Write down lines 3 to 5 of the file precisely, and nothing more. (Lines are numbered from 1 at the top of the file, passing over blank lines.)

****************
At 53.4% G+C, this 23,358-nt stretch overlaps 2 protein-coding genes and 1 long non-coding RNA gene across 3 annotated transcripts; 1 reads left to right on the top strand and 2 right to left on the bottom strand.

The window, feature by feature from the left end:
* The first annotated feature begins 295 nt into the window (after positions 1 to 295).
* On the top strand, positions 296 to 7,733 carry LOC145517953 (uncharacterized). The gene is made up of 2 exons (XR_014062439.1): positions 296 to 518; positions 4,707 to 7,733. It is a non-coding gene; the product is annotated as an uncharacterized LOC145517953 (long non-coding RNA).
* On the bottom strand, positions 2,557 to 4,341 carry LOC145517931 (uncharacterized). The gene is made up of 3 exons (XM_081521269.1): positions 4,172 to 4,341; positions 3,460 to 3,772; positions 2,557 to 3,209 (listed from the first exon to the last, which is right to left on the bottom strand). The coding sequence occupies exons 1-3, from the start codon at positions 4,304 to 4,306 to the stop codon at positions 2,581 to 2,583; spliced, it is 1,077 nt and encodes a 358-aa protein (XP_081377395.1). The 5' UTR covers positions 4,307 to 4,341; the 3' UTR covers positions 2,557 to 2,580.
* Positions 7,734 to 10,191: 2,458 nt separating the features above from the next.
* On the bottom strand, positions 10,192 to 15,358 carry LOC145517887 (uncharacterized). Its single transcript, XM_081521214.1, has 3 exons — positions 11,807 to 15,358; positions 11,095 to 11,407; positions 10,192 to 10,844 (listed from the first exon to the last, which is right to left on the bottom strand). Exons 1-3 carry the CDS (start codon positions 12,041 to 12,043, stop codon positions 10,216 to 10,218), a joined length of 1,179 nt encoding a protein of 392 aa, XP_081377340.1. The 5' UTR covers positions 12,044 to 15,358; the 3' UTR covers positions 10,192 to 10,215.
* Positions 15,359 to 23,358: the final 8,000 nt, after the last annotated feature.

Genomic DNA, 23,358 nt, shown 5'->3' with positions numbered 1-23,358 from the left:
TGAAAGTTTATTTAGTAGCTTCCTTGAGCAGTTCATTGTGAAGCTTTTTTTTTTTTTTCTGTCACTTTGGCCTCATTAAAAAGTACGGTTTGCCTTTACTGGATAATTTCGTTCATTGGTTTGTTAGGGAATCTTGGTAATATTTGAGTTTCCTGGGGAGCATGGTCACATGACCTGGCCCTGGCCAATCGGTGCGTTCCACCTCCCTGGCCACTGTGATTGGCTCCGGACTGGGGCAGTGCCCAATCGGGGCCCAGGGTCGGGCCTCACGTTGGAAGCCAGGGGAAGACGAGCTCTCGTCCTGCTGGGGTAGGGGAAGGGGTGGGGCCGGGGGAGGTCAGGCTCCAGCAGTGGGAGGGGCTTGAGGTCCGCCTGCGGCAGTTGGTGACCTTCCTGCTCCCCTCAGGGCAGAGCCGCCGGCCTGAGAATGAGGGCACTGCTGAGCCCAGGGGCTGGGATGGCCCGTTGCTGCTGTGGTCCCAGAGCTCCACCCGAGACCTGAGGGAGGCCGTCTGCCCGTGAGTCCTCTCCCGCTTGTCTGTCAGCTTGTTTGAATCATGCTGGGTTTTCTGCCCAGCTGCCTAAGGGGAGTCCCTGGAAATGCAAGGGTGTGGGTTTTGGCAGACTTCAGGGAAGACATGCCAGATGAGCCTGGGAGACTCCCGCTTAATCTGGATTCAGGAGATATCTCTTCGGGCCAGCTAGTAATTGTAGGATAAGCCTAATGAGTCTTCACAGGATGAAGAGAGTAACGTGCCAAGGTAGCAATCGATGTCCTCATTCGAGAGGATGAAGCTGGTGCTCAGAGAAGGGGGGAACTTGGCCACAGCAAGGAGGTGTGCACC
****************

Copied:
* The first annotated feature begins 295 nt into the window (after positions 1 to 295).
* On the top strand, positions 296 to 7,733 carry LOC145517953 (uncharacterized). The gene is made up of 2 exons (XR_014062439.1): positions 296 to 518; positions 4,707 to 7,733. It is a non-coding gene; the product is annotated as an uncharacterized LOC145517953 (long non-coding RNA).
* On the bottom strand, positions 2,557 to 4,341 carry LOC145517931 (uncharacterized). The gene is made up of 3 exons (XM_081521269.1): positions 4,172 to 4,341; positions 3,460 to 3,772; positions 2,557 to 3,209 (listed from the first exon to the last, which is right to left on the bottom strand). The coding sequence occupies exons 1-3, from the start codon at positions 4,304 to 4,306 to the stop codon at positions 2,581 to 2,583; spliced, it is 1,077 nt and encodes a 358-aa protein (XP_081377395.1). The 5' UTR covers positions 4,307 to 4,341; the 3' UTR covers positions 2,557 to 2,580.